Observing this, the Saxons come under pressure to take action of their own. After some consideration they send forward the right to engage the Viking light infantry and leftmost bondi unit.

The picture below, using our previous scheme, shows a representation of the situation around turn eight. Note that the archers have been defeated and the Saxon left is outflanked.

The Saxon right engages; unfortunately, failed morale tests for coming out of shieldwall are catastrophic. This allows the Viking light infantry to gain an unforeseen advantage over the peasants on the far right.

Now that both wings are under threat, the centre of the Saxon line comes forward to attack the bondi and prevent any more losses to missile fire. But they wait to engage the huscarls.

The centres engage.
Surprisingly, the Saxon advance is a great success. They get the better of their opponents, and over the next couple of turns force morale checks which the Vikings fail.

But this does not yet make up for the situation on the wings, for the Viking left has now swept the enemy away there as well.

The Vikings break through on the left.

It is turning into an interesting inside-out battle: the Saxons are endeavouring to break the enemy centre while the Vikings are working their way inwards from the wings. The Vikings have got a significant advantage in unit numbers though, which in AMW can be hard to overcome.

This is what our scheme looks like after about fourteen turns. The three units of nobles in the centre are putting genuine pressure on the Viking line, but their wings have vanished, and they are running out of time to win.

As a quick rules aside, in AMW, if a 'heavy' unit (i.e., a non-light unit) exits the battlefield off the enemy's board edge, it eliminates the exiting unit but also forces the enemy to remove two units from the game. Once a side is reduced to two units, it has lost.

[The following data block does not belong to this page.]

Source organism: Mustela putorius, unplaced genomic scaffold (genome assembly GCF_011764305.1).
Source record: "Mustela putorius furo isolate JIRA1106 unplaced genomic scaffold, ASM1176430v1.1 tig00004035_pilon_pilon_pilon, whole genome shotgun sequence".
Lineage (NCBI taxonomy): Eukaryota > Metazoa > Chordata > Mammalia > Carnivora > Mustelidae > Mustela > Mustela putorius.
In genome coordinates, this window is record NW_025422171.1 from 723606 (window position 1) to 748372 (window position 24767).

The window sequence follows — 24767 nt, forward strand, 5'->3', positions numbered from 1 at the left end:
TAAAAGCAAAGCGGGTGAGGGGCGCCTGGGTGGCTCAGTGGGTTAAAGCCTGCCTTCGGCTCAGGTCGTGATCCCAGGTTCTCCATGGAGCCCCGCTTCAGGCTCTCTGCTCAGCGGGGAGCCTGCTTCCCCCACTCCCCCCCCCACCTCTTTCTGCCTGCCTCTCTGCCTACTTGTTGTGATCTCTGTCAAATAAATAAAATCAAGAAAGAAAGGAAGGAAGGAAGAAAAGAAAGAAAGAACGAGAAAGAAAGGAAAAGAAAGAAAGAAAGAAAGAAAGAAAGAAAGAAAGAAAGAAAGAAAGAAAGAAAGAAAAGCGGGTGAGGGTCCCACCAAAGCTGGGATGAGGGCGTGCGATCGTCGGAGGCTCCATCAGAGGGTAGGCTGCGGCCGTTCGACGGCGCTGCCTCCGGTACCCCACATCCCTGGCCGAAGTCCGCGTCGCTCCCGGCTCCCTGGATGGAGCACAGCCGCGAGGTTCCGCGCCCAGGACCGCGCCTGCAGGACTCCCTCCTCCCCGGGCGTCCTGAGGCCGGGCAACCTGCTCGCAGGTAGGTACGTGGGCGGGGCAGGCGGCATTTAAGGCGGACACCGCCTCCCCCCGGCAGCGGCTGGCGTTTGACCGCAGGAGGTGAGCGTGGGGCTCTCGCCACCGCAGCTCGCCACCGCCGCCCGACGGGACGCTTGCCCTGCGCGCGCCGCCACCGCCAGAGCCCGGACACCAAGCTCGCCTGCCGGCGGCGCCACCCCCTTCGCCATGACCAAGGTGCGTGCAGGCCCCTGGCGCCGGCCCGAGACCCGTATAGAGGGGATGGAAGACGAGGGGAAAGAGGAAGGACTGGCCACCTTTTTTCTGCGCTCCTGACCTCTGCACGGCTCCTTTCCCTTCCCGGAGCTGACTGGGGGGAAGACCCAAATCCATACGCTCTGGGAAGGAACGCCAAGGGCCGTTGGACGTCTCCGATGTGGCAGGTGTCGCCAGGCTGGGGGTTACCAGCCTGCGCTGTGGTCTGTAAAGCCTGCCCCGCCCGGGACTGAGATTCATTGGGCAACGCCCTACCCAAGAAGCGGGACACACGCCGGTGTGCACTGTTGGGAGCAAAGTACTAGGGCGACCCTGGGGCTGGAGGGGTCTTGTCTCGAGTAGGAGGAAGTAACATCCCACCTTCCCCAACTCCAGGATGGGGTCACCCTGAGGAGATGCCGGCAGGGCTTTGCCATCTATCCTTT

The obvious threat then to the Saxons is that the Vikings can send one of their units to exit the board and win the game, and the only way to stop them is to destroy four units themselves in the two or three turns it will take to get a Viking unit off the board.

The picture below shows how the Saxons have split the Viking centre and the fight has devolved into three fierce contests.

Returning to our scheme, it can be seen that the Saxons have expanded the opening they've made in the centre...

But in the end, they can only destroy two of the four units they need to claim victory.

A triumph then for Viking determination and guile as they exit a unit off the field and claim the win.

It was interesting to see how close it was in the end, and it was a really enjoyable game.

I did make a couple of errors. As one example, the Saxons did not need to go into shieldwall formation until they were under attack by the enemy. To go into shieldwall is automatic, but to come out causes a morale test, and a failure there causes significant damage. A number of units were obliged to charge out of a shieldwall formation they should not have been in, and this was costly in terms of Saxon resilience.

The upshot of such mistakes is I have seen there are more tactics to use here than in, say, Thomas's other popular set, One Hour Wargames, and I am satisfied that there is something here worth pursuing, for Dark Age warfare, at least. The rules have an old school feel which is close enough to other dicefest games such as WHFB that some extra ideas to add interest could be incorporated without too much trouble.

Anyway, if anyone has made it this far through, thank you for reading, and I hope it was worthwhile!

Thursday, August 25, 2016

Stalled again

Three parts perfectionist and two parts procrastinator enveloped by relentless 35°C heat has recently made for a whole lot of nothing on the painting front.

As most wargamers do, I have a number of projects on the go. My latest, 1/3000 WWII naval, was going reasonably well. Unfortunately, after whacking a bunch of Navwar models with a light gray undercoat on Monday, my plan of wash, paint, highlight has stalled because the wash just doesn't want to look the part. Either it won't take to the semi-gloss surface (my special dip wash), it's too brown (Devlan Mud), or it's too dark (Tamiya Smoke).

It wouldn't be such a problem if I was confident about how I wanted things to look at the end, but I'm not. I'm vaguely intending something gray, with something tan or red brown for the decks, but that's about as far as I've got, so that vagueness combined with the wash falling flat has me stalled.

As you can see from the picture below, the IJN ships in the background (plastic, highly detailed, very dark) don't match at all well with the mix of British, German and Dutch (metal, less detailed, very light) in the foreground.